Work and Pensions Secretary Iain Duncan Smith has told the Commons the government has saved more than £100m by tackling benefit fraud.
He also confirmed that nearly 10,000 people were prosecuted for benefit fraud in 2010 - more than 1,000 up on the previous year.
The minister said 86% of cases had resulted in successful convictions, adding: "In all cases, benefit fraudsters are required to pay back the money that they have stolen."
He was speaking during his department's question time in the Commons on 28 November 2011, after a question by Conservative MP Nadim Zahawi on what steps he was taking to tackle benefit fraud in areas where its prevalence was high.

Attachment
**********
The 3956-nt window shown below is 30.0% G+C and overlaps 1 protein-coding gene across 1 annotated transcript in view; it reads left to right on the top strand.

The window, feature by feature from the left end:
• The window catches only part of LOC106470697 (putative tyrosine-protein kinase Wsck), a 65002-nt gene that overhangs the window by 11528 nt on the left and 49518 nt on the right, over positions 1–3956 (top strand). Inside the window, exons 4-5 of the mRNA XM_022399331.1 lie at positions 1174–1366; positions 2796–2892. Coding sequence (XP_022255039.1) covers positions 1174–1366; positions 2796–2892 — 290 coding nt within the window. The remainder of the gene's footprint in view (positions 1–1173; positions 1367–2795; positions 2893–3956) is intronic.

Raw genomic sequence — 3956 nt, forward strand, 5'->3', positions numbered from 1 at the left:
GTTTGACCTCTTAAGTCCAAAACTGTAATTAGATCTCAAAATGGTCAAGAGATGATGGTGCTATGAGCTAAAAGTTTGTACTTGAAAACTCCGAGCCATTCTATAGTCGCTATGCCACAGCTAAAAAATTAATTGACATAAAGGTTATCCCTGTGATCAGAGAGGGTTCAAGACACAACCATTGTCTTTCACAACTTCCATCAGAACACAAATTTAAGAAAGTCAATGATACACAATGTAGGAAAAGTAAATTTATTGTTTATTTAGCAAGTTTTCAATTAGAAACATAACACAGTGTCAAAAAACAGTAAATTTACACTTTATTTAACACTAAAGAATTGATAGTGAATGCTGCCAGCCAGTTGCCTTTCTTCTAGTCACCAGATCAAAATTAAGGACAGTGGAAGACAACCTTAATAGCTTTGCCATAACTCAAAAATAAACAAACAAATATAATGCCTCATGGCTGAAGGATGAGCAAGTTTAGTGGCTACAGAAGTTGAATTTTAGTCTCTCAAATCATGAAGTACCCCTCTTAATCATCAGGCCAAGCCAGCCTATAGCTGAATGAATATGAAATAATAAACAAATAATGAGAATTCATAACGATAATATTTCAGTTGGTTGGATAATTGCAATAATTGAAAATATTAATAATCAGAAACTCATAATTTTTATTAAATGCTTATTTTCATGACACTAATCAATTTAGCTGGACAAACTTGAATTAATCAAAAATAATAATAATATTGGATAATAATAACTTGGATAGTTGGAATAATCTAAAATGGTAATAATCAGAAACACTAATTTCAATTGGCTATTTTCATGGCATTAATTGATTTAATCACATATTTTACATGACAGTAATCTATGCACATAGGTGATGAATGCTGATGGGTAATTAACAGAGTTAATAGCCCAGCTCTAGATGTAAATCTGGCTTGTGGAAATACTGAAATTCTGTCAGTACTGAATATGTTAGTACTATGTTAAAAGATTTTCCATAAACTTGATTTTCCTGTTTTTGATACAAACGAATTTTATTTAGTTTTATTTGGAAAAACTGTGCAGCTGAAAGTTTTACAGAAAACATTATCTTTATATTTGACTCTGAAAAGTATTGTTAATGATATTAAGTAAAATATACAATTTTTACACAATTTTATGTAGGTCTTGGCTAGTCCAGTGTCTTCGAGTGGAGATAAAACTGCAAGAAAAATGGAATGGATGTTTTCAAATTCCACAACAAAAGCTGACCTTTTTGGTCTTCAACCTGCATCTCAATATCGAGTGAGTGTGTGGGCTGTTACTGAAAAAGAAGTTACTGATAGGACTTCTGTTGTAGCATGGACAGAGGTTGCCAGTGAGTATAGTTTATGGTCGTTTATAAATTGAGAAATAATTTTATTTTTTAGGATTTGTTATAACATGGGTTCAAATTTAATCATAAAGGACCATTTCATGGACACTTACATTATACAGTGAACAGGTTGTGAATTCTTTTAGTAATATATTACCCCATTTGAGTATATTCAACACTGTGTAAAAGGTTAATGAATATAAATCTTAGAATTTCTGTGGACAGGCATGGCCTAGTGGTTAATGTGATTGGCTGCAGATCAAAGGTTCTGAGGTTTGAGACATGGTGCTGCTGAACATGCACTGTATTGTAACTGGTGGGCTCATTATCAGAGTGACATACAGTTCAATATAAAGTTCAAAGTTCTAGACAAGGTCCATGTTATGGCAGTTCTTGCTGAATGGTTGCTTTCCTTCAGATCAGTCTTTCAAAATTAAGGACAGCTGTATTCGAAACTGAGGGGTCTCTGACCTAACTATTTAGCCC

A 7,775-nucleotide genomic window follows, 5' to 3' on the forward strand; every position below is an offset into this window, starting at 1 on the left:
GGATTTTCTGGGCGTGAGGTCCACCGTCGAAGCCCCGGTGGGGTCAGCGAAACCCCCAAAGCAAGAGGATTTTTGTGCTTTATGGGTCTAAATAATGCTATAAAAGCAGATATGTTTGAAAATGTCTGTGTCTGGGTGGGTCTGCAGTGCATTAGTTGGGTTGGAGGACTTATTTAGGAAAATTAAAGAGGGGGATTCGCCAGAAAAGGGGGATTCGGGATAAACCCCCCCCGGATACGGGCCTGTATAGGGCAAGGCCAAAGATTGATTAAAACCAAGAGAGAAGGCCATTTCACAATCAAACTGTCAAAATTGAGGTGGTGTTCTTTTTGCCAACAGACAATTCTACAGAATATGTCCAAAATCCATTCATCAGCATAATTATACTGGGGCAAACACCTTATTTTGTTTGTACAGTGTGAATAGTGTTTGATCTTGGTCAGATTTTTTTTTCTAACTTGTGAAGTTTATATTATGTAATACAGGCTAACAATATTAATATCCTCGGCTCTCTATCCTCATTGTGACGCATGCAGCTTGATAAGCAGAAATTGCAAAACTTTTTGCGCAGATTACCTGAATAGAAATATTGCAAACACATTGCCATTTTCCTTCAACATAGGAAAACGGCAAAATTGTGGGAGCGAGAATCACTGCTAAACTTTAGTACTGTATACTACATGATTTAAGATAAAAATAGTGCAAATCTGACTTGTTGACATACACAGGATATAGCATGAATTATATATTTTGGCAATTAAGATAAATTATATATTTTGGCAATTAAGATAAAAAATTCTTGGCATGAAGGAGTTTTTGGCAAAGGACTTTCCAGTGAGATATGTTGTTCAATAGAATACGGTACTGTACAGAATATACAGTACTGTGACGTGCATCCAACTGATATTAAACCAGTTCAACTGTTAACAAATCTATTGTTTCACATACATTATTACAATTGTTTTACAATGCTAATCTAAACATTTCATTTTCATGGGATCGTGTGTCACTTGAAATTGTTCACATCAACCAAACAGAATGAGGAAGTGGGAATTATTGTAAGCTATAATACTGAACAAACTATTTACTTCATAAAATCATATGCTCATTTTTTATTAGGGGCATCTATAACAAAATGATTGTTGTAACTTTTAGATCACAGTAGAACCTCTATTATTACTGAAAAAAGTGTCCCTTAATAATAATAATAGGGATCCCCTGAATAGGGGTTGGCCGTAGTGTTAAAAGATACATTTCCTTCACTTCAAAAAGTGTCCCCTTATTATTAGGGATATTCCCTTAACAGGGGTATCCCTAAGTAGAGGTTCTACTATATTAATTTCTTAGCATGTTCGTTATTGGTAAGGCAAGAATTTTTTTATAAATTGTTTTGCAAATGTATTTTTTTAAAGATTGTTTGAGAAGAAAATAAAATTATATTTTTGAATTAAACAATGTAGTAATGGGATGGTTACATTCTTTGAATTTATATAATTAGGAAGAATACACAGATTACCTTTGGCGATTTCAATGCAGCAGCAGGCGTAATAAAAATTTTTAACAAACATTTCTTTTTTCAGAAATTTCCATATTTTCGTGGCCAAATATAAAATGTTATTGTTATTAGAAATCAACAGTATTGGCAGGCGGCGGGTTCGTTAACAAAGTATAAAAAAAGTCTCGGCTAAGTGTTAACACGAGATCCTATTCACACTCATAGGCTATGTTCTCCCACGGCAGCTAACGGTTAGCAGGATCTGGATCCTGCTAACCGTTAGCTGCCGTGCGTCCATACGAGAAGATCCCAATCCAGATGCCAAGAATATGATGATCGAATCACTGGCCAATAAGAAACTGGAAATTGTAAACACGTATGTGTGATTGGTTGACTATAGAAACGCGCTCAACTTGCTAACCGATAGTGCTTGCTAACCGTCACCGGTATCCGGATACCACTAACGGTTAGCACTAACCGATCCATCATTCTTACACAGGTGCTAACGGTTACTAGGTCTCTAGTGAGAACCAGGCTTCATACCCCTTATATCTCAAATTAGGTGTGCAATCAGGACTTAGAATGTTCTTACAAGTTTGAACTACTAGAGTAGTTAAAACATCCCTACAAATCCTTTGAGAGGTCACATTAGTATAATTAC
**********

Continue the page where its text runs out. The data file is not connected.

Mr Duncan Smith said he had inherited £3.1bn of fraud and error in the benefits system from the previous Labour government, and that progress in combating benefit fraud had "plateaued" since 2005.
But, he added: "A joint strategy with the HMRC started in October 2010 which was about regional taskforces, which were mobile to look at different areas, were targeting claimants in high fraud areas and visits with phone calls and letters.
"One pilot was completed in Birmingham, two more in Cardiff and Croydon, and evaluation of a fourth is being completed. But so far, since October, just from case cleansing alone we have saved over £100m."
Labour's Kevin Brennan said the minister was "absolutely right" to combat benefit fraud but asked whether he was being "equally assiduous" in tackling a "lack of benefit take up" from people who should be entitled to claim it?
Mr Duncan-Smith said the new universal credit being introduced by his department would "really help change this" and that there would be far fewer cases where people did not get what they were entitled to, citing childcare as a specific example.